Auschwitz History | Understanding the Systemic Destruction & Tracing the Roots of the Holocaust
Auschwitz Birkenau was the largest Nazi concentration camp during World War II, where millions of people, mostly Jews, died due to inhumane living conditions, torture, and medical experiments. Many of them were systematically murdered in gas chambers. The camp is divided into two sections, Auschwitz I, and Auschwitz II-Birkenau, and serves as a powerful reminder of the atrocities committed during the Holocaust.
History of Auschwitz Explained
Auschwitz Birkenau Established
Auschwitz I became operational as a concentration camp for political prisoners. Initially, the camp was intended to hold Polish prisoners, but it was later expanded to include other groups deemed ‘enemies of the state’. These included Soviet prisoners of war, Roma, homosexuals, and others who were considered a threat to the Nazi regime.
Auschwitz Birkenau II Established
Construction of Auschwitz II-Birkenau began. This expansion was part of the Nazis' plan to establish a larger, more efficient killing center. Birkenau was designed to hold up to 100,000 prisoners and had several gas chambers and crematoria.
Mass Deportation Began
The arrival of thousands of Jews marked the beginning of the systematic extermination of Jews at Auschwitz Birkenau. The Nazis used Zyklon B gas to kill victims in the gas chambers, which were disguised as shower rooms. The victims passed away within minutes, after which, they were cremated.
Auschwitz Became a Major Concentration Camp
By this point, Auschwitz Birkenau had become the largest and deadliest concentration camp in the Nazi system. Many Jews were transported to Auschwitz from other countries, including France, Belgium, and the Netherlands.
Many Hungarian Jews Were Deported
Several Hungarian Jews were deported to Auschwitz Birkenau, and the gas chambers were operating at full capacity. In May and June of 1944, more than 400,000 Hungarian Jews were transported to Auschwitz Birkenau, where most were immediately sent to the gas chambers. Some were used as forced laborers, but many died of starvation or disease.
Sonderkommando Rebellion Took Place
The Sonderkommandos were Jewish prisoners who were forced to work in gas chambers and crematoria. In October 1944, they staged a rebellion and blew up one of the crematoria. Most of the rebels were killed, but the rebellion inspired others to resist the Nazis in the final months of the war.
Soviet Army Liberated Auschwitz
The Soviet Army arrived at Auschwitz Birkenau on January 27, 1945. They found more than 7000 prisoners who were sick, malnourished, and dying. Many were too weak to leave the camp and died in the weeks after liberation.
Auschwitz Birkenau State Museum Established
The Polish government established the Auschwitz-Birkenau State Museum on the site of the former camp. The museum was established to preserve the site and educate visitors about the horrors that took place there. The museum includes exhibits on the history of the camp, the victims, and the perpetrators.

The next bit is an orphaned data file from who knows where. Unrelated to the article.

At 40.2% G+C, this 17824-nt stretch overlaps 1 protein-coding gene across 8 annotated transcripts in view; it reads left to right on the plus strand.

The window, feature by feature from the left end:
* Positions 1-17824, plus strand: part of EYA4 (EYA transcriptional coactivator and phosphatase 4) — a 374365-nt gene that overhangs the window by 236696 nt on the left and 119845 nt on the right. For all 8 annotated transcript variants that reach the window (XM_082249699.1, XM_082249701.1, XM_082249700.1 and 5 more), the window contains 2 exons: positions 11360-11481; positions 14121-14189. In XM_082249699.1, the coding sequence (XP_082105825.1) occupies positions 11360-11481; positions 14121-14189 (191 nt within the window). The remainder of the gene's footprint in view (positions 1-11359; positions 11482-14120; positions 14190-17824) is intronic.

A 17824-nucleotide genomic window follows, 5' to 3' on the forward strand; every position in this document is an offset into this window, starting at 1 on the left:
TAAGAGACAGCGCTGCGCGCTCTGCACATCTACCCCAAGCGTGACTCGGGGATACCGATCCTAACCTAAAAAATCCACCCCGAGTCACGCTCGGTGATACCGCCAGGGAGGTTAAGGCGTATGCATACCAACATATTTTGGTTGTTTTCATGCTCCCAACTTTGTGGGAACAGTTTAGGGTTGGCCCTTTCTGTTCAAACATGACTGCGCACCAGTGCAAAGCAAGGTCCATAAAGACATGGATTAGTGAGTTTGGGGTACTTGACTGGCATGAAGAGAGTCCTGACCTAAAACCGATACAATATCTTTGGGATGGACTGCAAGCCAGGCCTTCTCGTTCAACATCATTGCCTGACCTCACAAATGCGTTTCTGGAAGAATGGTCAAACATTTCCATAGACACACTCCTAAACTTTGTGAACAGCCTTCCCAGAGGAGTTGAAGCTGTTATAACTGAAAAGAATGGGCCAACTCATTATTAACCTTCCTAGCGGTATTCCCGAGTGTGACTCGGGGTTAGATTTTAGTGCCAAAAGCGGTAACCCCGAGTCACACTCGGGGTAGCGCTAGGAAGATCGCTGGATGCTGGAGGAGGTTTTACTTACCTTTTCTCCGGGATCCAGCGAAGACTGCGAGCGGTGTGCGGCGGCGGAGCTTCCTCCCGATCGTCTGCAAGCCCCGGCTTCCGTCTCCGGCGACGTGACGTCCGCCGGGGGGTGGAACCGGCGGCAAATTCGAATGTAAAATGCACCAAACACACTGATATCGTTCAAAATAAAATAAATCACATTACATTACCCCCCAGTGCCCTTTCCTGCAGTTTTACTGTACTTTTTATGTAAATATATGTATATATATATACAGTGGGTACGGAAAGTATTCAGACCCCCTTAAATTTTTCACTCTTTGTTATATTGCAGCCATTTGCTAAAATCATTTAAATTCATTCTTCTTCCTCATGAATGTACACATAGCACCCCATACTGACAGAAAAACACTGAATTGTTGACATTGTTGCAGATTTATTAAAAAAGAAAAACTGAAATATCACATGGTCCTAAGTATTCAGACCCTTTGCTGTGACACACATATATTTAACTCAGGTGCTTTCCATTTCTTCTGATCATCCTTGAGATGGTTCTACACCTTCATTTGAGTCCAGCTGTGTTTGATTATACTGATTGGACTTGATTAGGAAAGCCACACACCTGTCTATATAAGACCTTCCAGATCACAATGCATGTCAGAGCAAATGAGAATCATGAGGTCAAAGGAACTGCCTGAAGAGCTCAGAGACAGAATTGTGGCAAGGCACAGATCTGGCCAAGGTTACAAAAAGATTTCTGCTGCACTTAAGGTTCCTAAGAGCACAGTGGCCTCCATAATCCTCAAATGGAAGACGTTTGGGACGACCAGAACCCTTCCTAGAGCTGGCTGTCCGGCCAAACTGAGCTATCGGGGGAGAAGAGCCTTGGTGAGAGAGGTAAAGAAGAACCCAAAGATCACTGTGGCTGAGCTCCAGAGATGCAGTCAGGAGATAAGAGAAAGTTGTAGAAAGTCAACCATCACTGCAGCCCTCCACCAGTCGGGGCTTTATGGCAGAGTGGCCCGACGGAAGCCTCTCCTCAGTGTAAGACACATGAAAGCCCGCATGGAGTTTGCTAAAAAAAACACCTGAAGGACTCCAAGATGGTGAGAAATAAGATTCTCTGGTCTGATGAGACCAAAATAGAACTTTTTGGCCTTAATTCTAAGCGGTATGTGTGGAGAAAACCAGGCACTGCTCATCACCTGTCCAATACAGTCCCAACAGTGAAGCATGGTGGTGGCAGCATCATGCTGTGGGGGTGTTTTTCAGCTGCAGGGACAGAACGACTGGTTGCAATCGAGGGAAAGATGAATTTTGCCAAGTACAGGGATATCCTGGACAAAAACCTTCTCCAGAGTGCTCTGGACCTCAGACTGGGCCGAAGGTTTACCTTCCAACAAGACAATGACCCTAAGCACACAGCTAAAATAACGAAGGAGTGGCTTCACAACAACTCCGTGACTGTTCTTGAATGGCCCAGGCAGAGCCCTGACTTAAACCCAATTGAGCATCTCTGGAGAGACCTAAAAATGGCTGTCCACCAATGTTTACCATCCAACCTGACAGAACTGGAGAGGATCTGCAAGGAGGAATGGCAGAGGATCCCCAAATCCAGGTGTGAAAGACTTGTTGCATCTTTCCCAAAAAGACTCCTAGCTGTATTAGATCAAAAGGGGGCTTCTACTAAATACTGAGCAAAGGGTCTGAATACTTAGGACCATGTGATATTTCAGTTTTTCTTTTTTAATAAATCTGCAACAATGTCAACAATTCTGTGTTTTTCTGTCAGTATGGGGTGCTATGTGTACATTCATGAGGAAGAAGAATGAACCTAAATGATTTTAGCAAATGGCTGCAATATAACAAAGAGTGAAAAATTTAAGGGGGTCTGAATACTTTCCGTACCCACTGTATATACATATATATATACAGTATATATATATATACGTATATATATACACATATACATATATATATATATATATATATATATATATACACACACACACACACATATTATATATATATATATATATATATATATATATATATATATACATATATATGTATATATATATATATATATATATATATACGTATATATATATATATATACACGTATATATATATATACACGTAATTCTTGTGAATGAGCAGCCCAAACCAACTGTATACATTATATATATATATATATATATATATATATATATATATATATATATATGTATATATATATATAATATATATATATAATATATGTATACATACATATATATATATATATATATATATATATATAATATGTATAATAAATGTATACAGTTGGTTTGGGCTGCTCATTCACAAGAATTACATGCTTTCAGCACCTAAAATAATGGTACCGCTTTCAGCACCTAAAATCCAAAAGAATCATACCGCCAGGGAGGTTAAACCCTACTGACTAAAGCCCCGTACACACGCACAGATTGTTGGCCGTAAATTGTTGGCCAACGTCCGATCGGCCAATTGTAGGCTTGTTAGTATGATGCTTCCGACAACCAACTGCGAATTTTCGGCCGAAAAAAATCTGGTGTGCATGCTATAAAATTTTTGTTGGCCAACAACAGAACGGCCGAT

Auschwitz Declared a UNESCO World Heritage Site
Auschwitz Birkenau was designated a UNESCO World Heritage site. The site was recognized for its historical significance and the need to preserve it for future generations. The designation helped raise awareness about the importance of remembering the Holocaust and the need to combat genocide.
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Frequently Asked Questions About Auschwitz Birkenau’s History
The Auschwitz Birkenau camp was established in 1940, making it over 80 years old.
Visiting Auschwitz is important to pay respects to the victims of the extermination camp, learn about the history of the Holocaust, and honor the memory of those who suffered and died there.
Auschwitz Birkenau is located in the town of Oswiecim, in the southern part of Poland. It is situated about 50 kilometers west of Krakow and covers an area of approximately 200 hectares.
Some interesting facts about Auschwitz include that over 1.1 million people, mostly Jews, were murdered at Auschwitz, which was the largest Nazi concentration and extermination camp. The prisoners' belongings, including clothing, glasses, and even human hair, were harvested and used by the Nazis.
You do not need to purchase a ticket to enter Auschwitz, however, you can book fast-track Auschwitz tickets or buy a guided tour to delve deeper into the history of this concentration camp. The fast-track tickets and guided tours begin from around PLN 81.29 to PLN 116.34.
Yes, you can book Auschwitz guided tours to understand the history of this extermination camp and how the Nazis used it to kill millions of prisoners, most of whom were Jews. You can pick from tours with hotel pickup from Krakow Center or ones with private vehicle transfers and optional meals. Some tours also include a Wieliczka Salt Mine guided tour.